{% set soak_time_remaining = [heat_soak.soak_time_remaining - heat_soak.check_interval, 0] | max %}
        SET_GCODE_VARIABLE MACRO=HEAT_SOAK VARIABLE=soak_time_remaining VALUE={ soak_time_remaining }

        {% if soak_time_remaining == 0 %}
            {% set stage = "done" %}
        {% endif %}
    {% endif %}

    SET_GCODE_VARIABLE MACRO=HEAT_SOAK VARIABLE=stage VALUE="'{ stage }'"

    {% if stage in ("done", "cancel") %}

        {% if stage == "cancel" %}
            {% set stage = "done" %}
            TURN_OFF_HEATERS
            M107 ; turn off fan

            M117 { "soak cancelled after ~%.1fm" | format(total_time_elapsed / 60.0) }

            ;; heat soak was cancelled -- also cancel the print
            CANCEL_PRINT
        {% else %}
            M117 { "soak complete after %.1fm" | format(total_time_elapsed / 60.0) }

            ;; heat soak is complete. Call the complete macro prior to starting the print
            SOAK_COMPLETE
            ;; resume / start the print
            BASE_RESUME
        {% endif %}

        ## reset all state vars, except stage, which may be queried via the api
        SET_GCODE_VARIABLE MACRO=HEAT_SOAK VARIABLE=target_temp         VALUE=0
        SET_GCODE_VARIABLE MACRO=HEAT_SOAK VARIABLE=soak_time_remaining VALUE=0
        SET_GCODE_VARIABLE MACRO=HEAT_SOAK VARIABLE=total_time_elapsed  VALUE=0

    {% else %}

        {% if total_time_elapsed % 90 == 0 %}
            ## output status periodically
            {% if stage == "heating" %}
                M117 { "heating -- %.1fm elapsed" | format(total_time_elapsed / 60.0) }
            {% elif stage == "soaking" %}
                M117 { "soaking -- %.1fm remaining" | format(soak_time_remaining / 60.0) }
            {% endif %}
        {% endif %}

        ## trigger ourselves again
        UPDATE_DELAYED_GCODE ID=heat_soaker DURATION={ heat_soak.check_interval }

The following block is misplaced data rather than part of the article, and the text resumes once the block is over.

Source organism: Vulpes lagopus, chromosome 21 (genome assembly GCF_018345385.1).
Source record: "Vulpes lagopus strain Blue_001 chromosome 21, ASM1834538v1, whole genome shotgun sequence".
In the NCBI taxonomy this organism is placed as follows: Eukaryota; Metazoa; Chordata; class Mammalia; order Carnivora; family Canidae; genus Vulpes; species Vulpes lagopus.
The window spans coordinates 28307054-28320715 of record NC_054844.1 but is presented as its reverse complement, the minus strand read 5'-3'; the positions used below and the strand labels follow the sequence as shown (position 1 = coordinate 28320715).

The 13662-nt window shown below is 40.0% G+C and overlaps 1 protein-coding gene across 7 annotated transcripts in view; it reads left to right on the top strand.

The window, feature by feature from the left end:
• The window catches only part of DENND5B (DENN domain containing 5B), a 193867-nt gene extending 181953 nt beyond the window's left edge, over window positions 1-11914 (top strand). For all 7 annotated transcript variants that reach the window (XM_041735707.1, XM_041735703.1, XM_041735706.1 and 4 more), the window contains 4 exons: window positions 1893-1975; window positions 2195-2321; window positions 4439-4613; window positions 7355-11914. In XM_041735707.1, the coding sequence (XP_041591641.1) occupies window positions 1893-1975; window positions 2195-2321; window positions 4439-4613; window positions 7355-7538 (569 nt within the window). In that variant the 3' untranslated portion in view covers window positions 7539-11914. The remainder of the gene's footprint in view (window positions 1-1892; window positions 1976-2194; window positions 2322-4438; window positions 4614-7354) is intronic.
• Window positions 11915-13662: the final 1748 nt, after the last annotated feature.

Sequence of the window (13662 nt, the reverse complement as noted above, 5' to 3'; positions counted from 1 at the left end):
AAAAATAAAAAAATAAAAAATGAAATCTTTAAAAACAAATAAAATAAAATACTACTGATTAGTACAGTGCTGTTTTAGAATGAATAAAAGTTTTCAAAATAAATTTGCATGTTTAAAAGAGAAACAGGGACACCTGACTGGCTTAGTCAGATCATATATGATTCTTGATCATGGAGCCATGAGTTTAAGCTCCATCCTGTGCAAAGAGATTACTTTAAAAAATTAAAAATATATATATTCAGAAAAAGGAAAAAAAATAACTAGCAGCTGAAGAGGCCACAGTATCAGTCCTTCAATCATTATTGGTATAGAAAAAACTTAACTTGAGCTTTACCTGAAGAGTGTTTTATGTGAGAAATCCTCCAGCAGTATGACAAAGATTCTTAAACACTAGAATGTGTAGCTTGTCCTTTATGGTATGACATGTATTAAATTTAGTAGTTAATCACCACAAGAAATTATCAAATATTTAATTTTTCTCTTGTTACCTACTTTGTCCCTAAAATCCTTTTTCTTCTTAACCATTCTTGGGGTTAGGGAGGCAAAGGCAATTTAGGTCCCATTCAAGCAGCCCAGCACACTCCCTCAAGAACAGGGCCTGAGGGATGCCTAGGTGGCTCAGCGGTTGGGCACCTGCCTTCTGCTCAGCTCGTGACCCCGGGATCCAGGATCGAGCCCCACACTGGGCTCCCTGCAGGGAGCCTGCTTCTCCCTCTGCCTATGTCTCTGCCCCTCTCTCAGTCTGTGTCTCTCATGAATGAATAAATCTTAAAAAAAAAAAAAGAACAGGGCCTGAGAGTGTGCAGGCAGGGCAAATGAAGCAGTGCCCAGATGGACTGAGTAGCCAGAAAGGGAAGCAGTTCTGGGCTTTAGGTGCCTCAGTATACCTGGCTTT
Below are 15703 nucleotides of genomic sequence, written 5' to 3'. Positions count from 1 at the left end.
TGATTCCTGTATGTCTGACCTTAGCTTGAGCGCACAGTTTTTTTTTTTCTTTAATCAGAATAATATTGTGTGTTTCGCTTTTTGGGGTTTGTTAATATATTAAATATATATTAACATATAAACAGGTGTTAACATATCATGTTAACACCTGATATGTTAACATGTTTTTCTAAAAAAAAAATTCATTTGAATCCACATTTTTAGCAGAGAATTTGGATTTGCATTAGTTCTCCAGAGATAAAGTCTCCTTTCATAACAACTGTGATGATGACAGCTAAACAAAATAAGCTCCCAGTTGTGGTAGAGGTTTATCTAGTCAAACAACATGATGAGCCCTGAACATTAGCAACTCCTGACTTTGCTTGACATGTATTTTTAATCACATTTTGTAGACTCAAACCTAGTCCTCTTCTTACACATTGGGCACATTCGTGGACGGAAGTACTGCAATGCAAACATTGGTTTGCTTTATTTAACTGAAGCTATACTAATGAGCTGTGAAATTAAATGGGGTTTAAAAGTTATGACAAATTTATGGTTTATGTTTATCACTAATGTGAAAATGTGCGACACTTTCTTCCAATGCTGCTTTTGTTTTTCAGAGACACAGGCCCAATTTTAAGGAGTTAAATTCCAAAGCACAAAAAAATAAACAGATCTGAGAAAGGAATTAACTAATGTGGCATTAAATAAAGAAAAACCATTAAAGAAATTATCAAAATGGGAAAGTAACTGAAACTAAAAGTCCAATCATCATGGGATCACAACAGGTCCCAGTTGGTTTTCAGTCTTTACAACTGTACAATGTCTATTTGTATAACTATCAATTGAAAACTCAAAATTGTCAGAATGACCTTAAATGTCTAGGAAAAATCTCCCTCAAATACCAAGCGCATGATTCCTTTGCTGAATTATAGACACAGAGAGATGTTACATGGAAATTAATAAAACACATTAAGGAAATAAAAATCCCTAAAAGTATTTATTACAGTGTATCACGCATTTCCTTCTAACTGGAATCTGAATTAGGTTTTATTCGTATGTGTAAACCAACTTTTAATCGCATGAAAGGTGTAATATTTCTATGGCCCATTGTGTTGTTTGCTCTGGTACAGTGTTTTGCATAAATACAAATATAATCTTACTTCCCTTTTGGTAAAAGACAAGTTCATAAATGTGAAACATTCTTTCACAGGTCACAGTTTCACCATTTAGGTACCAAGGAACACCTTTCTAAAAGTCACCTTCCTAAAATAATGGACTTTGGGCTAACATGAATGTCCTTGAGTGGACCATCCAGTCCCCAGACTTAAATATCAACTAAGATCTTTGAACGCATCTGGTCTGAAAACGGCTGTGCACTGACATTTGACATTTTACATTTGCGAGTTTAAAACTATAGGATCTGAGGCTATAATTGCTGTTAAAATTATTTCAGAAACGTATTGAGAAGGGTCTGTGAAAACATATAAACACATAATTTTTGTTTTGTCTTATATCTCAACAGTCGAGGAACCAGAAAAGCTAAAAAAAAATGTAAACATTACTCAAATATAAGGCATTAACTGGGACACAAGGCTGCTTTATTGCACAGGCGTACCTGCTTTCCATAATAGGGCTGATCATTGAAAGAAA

## dwell for 1ms to prevent from going idle
        G4 P1

    {% endif %}

ooh, that’s really clever!

hello, just built a voron 2.4r2, i’m having problems with parts staying stuck when initially printing, so I thought heat soak would be a good idea. I ran across your post. I added the macro to my printer.cfg.

I run heat_soak, my toolhead homes and moves to the center, but the heater_bed never turn on.

I’m assuming I need to add the temperature I want to the variable_target_temp: 0. I set it to 110, but it does not turn on, any ideas?

thank you!

It’s a parameterized macro. You need to specify the temperature and duration, like HEAT_SOAK TARGET=110 DURATION=30 to soak for 30m at 110°C.

Thanks @blalor and @mwu for this script! I’ve wanted a way to do this so badly I hacked up klippy to do it: Add MAX_SLOPE capability to TEMPERATURE_WAIT by garethky · Pull Request #4796 · Klipper3d/klipper · GitHub But I gave up on getting the PR merged because Kevin has not so much time for this kind of thing. Bit I still wanted this functionality!

My version of the script is here: klipper-voron2.4-config/heatsoak.cfg at mainline · garethky/klipper-voron2.4-config · GitHub
It uses a second temperature sensor and stops the heat soak when the rate of temperature change on that sensor drops below a target. I have the default set to a rate of change of less than 0.75 degrees C per minute. This means that if the bed is already hot the soak time will be shorter. You call it like this:

HEAT_SOAK HEATER='heater_bed' TARGET=100 SOAKER='temperature_sensor top_bed' RATE=0.75

You also have to split your print start script where you call HEAT_SOAK. The call to PAUSE will not stop the print start script from running, it just stops the next line of GCode in the file being printed from running. So now I have:

PRINT_PREPARE  [...]     ; ends with a call to HEAT_SOAK